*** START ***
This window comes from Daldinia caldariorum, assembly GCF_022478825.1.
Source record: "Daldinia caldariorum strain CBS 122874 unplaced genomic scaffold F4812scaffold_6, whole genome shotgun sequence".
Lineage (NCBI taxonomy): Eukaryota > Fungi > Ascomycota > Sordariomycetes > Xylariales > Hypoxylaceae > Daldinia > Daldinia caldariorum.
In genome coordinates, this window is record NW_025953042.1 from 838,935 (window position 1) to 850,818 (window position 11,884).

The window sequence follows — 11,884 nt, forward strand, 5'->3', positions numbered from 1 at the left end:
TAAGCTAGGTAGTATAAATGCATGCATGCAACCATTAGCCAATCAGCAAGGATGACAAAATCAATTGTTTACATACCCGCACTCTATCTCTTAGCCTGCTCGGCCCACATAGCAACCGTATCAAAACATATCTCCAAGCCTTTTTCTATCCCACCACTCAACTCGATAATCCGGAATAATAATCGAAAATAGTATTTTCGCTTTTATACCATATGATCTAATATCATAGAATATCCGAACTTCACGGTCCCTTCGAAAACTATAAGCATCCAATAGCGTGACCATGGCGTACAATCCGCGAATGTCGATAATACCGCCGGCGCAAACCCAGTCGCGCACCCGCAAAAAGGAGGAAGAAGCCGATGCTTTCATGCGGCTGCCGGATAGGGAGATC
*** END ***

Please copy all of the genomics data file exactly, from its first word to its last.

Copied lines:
This window comes from Daldinia caldariorum, assembly GCF_022478825.1.
Source record: "Daldinia caldariorum strain CBS 122874 unplaced genomic scaffold F4812scaffold_6, whole genome shotgun sequence".
Lineage (NCBI taxonomy): Eukaryota > Fungi > Ascomycota > Sordariomycetes > Xylariales > Hypoxylaceae > Daldinia > Daldinia caldariorum.
In genome coordinates, this window is record NW_025953042.1 from 838,935 (window position 1) to 850,818 (window position 11,884).

The window sequence follows — 11,884 nt, forward strand, 5'->3', positions numbered from 1 at the left end:
TAAGCTAGGTAGTATAAATGCATGCATGCAACCATTAGCCAATCAGCAAGGATGACAAAATCAATTGTTTACATACCCGCACTCTATCTCTTAGCCTGCTCGGCCCACATAGCAACCGTATCAAAACATATCTCCAAGCCTTTTTCTATCCCACCACTCAACTCGATAATCCGGAATAATAATCGAAAATAGTATTTTCGCTTTTATACCATATGATCTAATATCATAGAATATCCGAACTTCACGGTCCCTTCGAAAACTATAAGCATCCAATAGCGTGACCATGGCGTACAATCCGCGAATGTCGATAATACCGCCGGCGCAAACCCAGTCGCGCACCCGCAAAAAGGAGGAAGAAGCCGATGCTTTCATGCGGCTGCCGGATAGGGAGATC